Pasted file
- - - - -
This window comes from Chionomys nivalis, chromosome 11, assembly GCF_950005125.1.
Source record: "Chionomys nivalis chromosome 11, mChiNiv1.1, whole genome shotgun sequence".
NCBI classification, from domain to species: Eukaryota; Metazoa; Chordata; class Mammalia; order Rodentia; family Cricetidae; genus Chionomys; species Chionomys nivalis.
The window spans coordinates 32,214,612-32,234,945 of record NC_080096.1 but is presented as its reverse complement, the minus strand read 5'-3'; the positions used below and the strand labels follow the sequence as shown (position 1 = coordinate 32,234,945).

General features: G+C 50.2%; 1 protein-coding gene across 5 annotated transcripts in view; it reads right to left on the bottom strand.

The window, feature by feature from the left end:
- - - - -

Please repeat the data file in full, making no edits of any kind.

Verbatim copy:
This window comes from Chionomys nivalis, chromosome 11, assembly GCF_950005125.1.
Source record: "Chionomys nivalis chromosome 11, mChiNiv1.1, whole genome shotgun sequence".
NCBI classification, from domain to species: Eukaryota; Metazoa; Chordata; class Mammalia; order Rodentia; family Cricetidae; genus Chionomys; species Chionomys nivalis.
The window spans coordinates 32,214,612-32,234,945 of record NC_080096.1 but is presented as its reverse complement, the minus strand read 5'-3'; the positions used below and the strand labels follow the sequence as shown (position 1 = coordinate 32,234,945).

General features: G+C 50.2%; 1 protein-coding gene across 5 annotated transcripts in view; it reads right to left on the bottom strand.

The window, feature by feature from the left end: